The dreaded summer slide—when kids lose valuable reading skills over the three months they’re away from school—is feared by librarians and teachers alike. Jenny Granger, a school librarian at Emerson Elementary School in Snohomish, Washington, decided that if her kids weren’t going to come to the books this summer, she would take her books to the kids—with a bookmobile.
Using grant funding from the Snohomish Education Foundation, Granger converted a school bus into a bookmobile and took to the road, driving it to trailer parks and other low-income areas where the books she provides are crucial. She caught up with SLJ to talk about the things she’s accomplished, what the future holds in store, and just how her bookmobile, called the Snohomish Book Café, obtained its signature pink eyelashes.
How does the bookmobile work?
The books are for the students to keep or return. If they love the book, they can keep it. If it was just a one-time read, they can then return it for someone else to read. The goal is to get books into the homes, [because] research is telling us that the reason some kids from poverty don’t read is because they don’t own books.
Some people have commented, “Isn’t that what the public library is for?” But our reality is that these students simply do not go to the public library. Whether it’s because of transportation or because of having to fill out paperwork (which then leaves a paper trail) or because the family does not see the value of the public library, I don’t know. But I do know that most of our kids do not have a public library card.
Did you design the bookmobile?
This bookmobile has been a collaborative effort. My special education teacher, Dave Martinson, and his assistants, Bibi Penland and Michelle Somerville, somehow snuck out and painted the tire rims and running boards on the bus when I was busy with students. It was a total surprise! They looked amazing! And my assistant secretary, Penny Kendrick, secretly ordered pink eyelashes for the bus. They are darling!
In terms of [the original] “design,” yes, I guess I did design it. I kept everything in a fairly neutral color scheme with book pages, burlap, and chalkboards. I knew I didn’t want it to be too cutesy in terms of primary colors or book characters, because I did not want to scare away my older students. If this was a “little kid’’ thing, they wouldn’t come near it. That hasn’t been an issue. I cannot seem to keep enough copies of John Green’s The Fault in Our Stars (Dutton, 2012) stocked for our YA readers.
How do you decide what books to stock?
My goal is to stock it with what kids will read. I do not push anything other than simply reading for reading’s sake. Do you want to read creepy vampire stories? Go for it! Teen romance novels? They are yours! Dirt bike magazines? Go for it!
We have everything from board books to picture books to chapter books to graphic novels, young adult books, and magazines. A lot depends on what is donated, and I spent the grant money on high-interest things that kids want like the “Diary of a Wimpy Kid” (Abrams) books and the “I Survived” (Scholastic) series. If they will read it, I will try to get it for them. With the recent World Cup, we went through soccer books like they were water.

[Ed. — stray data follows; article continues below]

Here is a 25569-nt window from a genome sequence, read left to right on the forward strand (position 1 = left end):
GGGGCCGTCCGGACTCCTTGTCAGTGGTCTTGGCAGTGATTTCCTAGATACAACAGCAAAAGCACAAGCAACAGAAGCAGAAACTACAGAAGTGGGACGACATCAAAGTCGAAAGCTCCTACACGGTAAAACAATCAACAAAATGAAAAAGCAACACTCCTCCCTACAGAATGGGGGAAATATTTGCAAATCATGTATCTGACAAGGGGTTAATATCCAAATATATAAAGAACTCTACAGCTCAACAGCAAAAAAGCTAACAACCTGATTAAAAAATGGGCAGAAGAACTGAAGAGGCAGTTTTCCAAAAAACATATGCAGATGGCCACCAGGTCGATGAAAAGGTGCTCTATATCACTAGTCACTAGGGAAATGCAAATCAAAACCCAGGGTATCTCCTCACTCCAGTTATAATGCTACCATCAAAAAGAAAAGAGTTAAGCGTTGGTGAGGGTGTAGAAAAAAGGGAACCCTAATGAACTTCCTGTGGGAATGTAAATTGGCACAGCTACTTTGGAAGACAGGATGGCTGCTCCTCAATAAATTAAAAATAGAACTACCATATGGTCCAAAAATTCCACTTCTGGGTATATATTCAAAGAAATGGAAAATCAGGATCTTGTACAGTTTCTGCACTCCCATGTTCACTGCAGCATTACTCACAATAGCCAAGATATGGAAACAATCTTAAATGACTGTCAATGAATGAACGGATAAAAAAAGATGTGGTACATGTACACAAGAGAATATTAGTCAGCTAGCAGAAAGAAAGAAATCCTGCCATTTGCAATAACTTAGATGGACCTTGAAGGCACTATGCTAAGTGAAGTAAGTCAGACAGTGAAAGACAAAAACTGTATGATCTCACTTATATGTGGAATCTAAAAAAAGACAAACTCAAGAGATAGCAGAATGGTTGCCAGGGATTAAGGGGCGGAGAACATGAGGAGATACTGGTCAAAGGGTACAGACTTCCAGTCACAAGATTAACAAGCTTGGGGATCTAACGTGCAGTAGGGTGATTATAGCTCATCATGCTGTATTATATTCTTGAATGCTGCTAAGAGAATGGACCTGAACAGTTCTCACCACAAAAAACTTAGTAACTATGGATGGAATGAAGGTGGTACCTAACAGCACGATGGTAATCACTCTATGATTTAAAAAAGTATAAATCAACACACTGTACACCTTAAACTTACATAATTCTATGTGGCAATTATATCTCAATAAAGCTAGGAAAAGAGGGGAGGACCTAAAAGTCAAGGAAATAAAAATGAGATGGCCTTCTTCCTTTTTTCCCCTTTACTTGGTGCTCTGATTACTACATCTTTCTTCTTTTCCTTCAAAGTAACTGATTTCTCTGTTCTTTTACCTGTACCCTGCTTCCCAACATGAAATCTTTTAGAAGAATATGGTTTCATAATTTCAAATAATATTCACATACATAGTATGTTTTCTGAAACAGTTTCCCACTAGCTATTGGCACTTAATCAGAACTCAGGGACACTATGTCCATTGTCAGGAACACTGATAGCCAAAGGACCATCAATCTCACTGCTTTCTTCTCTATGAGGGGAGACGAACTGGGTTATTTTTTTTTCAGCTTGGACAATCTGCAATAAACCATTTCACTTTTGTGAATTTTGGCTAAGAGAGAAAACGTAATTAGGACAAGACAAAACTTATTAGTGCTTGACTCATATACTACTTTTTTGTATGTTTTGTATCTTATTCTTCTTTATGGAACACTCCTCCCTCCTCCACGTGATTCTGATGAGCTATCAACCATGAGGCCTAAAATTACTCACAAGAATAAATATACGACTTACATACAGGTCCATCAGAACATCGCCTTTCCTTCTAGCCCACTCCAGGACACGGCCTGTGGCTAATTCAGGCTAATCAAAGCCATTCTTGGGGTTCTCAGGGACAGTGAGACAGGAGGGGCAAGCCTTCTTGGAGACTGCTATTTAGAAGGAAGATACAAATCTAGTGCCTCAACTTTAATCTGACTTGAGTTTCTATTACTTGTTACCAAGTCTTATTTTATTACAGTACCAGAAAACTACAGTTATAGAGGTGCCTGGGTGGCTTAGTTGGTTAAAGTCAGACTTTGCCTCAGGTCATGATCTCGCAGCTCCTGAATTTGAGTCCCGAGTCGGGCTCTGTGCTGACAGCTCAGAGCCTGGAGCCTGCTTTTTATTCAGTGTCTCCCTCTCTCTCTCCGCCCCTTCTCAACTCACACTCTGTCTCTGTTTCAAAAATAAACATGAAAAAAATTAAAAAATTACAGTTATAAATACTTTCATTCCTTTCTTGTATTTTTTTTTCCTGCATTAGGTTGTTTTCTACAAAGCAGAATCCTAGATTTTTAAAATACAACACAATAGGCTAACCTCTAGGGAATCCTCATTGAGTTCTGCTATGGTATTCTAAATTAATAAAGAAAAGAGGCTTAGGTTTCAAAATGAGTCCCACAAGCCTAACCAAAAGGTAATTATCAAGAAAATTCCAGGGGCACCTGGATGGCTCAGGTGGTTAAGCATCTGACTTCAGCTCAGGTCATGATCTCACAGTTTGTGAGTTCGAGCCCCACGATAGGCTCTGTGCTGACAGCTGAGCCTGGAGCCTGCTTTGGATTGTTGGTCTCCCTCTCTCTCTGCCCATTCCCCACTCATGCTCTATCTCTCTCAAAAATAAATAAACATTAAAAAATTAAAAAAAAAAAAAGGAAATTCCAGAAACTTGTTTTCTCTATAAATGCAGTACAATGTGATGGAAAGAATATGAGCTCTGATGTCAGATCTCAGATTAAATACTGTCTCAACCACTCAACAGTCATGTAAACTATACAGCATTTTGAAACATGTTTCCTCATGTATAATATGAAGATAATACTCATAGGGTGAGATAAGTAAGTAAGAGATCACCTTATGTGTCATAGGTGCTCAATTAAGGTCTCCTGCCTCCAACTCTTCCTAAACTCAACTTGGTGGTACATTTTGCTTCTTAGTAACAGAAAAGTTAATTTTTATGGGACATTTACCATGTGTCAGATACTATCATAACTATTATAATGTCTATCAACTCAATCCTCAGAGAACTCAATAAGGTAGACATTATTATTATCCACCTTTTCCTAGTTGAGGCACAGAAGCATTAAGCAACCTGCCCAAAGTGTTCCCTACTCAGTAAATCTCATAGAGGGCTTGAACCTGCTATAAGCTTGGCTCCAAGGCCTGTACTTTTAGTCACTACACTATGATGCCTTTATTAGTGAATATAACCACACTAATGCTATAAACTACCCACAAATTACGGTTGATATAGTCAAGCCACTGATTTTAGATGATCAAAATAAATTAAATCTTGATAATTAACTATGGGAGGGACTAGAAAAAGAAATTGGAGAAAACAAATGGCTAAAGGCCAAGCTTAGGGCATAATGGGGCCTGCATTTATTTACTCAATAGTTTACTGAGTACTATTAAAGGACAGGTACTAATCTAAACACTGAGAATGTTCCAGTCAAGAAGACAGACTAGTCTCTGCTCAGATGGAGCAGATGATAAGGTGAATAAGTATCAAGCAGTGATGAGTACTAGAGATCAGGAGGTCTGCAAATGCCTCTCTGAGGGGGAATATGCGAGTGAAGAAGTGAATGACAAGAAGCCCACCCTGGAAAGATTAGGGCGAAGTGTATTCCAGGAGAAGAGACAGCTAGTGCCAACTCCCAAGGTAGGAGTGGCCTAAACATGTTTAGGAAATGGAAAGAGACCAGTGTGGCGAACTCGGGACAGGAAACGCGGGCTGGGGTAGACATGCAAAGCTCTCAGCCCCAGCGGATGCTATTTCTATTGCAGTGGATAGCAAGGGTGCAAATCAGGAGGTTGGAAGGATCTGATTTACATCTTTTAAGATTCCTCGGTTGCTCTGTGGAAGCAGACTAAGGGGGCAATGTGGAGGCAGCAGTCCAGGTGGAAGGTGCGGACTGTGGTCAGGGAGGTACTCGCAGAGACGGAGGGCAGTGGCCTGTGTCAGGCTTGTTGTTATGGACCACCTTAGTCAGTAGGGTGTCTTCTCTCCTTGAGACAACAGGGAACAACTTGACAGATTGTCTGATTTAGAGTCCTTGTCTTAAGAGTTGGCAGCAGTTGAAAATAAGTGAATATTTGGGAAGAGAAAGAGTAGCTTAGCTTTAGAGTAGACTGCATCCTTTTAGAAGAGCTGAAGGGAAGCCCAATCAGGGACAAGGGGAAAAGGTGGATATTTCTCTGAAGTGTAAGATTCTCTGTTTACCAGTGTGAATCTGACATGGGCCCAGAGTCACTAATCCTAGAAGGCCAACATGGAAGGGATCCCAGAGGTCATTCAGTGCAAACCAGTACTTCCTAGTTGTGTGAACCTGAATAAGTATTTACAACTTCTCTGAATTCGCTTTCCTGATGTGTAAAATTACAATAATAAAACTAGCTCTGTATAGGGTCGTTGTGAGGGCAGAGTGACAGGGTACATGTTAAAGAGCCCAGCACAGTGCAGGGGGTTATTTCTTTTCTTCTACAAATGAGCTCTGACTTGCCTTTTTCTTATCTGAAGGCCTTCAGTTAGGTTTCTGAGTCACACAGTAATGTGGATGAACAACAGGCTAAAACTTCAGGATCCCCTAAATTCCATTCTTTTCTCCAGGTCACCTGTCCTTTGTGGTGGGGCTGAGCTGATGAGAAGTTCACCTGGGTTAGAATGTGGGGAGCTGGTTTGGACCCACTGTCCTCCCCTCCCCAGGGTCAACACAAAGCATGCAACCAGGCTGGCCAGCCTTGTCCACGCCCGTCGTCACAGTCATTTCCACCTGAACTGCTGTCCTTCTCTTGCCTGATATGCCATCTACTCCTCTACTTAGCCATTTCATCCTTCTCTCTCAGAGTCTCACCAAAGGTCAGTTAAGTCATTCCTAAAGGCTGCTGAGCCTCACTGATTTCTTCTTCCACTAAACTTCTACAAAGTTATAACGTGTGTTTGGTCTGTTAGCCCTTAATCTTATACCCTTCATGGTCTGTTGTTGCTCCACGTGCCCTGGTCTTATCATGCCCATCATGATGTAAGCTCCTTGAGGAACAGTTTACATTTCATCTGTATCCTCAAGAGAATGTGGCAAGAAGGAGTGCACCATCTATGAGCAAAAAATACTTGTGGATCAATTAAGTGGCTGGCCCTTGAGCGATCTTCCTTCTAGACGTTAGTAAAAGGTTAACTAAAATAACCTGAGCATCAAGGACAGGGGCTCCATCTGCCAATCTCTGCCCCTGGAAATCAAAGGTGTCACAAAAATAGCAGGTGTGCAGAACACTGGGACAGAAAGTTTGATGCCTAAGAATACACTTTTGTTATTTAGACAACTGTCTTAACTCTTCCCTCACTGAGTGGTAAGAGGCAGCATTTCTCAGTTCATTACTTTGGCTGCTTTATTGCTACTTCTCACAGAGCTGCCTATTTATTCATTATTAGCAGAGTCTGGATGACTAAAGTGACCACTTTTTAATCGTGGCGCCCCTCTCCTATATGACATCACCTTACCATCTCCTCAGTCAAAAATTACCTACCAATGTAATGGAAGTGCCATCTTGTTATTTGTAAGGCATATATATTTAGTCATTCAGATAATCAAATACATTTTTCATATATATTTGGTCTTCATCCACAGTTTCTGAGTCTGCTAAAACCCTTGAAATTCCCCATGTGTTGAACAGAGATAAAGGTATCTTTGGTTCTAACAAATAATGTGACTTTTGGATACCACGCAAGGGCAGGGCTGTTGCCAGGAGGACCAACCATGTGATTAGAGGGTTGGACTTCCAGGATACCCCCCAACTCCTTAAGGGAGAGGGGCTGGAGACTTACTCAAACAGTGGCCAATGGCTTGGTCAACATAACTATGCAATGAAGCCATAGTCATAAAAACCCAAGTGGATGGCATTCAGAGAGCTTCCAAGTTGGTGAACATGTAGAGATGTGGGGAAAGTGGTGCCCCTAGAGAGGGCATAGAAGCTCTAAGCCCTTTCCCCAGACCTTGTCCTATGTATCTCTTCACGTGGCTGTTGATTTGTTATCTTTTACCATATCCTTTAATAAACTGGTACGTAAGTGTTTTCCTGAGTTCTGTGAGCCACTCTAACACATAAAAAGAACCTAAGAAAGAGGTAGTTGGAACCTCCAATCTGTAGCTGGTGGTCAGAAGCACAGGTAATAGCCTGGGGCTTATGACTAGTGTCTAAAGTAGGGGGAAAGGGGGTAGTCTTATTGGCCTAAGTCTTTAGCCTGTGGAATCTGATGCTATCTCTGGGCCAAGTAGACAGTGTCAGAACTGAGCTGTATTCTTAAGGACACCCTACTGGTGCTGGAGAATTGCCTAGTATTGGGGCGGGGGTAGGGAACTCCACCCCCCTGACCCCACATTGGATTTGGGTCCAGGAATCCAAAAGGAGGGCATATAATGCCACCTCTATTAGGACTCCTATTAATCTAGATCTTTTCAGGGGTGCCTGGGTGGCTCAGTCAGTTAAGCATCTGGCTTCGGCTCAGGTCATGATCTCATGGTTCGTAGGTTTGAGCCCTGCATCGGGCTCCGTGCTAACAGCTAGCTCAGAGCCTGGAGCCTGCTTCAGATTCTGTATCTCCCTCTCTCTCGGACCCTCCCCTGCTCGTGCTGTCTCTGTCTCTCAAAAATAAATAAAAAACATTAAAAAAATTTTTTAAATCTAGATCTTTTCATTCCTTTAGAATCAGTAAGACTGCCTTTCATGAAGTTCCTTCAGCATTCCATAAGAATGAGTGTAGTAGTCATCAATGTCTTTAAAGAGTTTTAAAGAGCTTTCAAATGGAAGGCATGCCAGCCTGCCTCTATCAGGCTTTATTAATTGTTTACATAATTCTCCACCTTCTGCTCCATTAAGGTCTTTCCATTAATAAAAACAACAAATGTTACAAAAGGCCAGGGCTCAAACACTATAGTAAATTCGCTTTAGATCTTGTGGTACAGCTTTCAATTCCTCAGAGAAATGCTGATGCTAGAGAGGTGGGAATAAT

How do you decide what routes to take?
I knew some of the places I wanted to hit because I knew the families in our community that were in need. And I knew that the mobile meal program was hitting the areas of high need. When I originally wrote the grant two years ago, I had only students from my school and our feeder schools (both primary school and middle school) in mind. But at the last minute, one of the teachers in our district approached me and asked if I would consider going to another trailer park on the other end of town. This trailer park was very isolated and very in need of books. How could I say no? So each week, I drive the bus to two trailer parks, our local aquatics center, which is in the middle of town, and the Boys & Girls Club. All of these locations receive lunches as well from the summer meals program.
Do you do readers advisory with the kids?
Absolutely! And I think that is part of the key to the success. As I come across books in all of the donation piles, I add sticky notes with [children’s] names on it and give [the books] to them the next week. It helps that three of my four stops are neighborhoods of my own students, so I know them by name and what they are interested in reading. This is my second year getting to know the students at a trailer park that go to a different elementary school, and I am becoming familiar with their needs and wants as well.
Is there anything you want to change about the project in the future?
In a perfect world, I would love this to become a Title program. [Reading and literacy expert] Richard Allington’s work examines the impact of summer reading on student achievement, and one of the points he makes is the fact that Title programs have shown an impact on achievement nine months of the school year. But what about the other three months? Spending the funding to help support a child’s language development year round could lead to a significant increase in academic achievement. The funding during the summer months would not be pushing an academic agenda…it would be creating an environment that fosters reading and language development. That, to me, is an important distinction.
How is the bus running?
Hmmm, air conditioning on the bus would be lovely.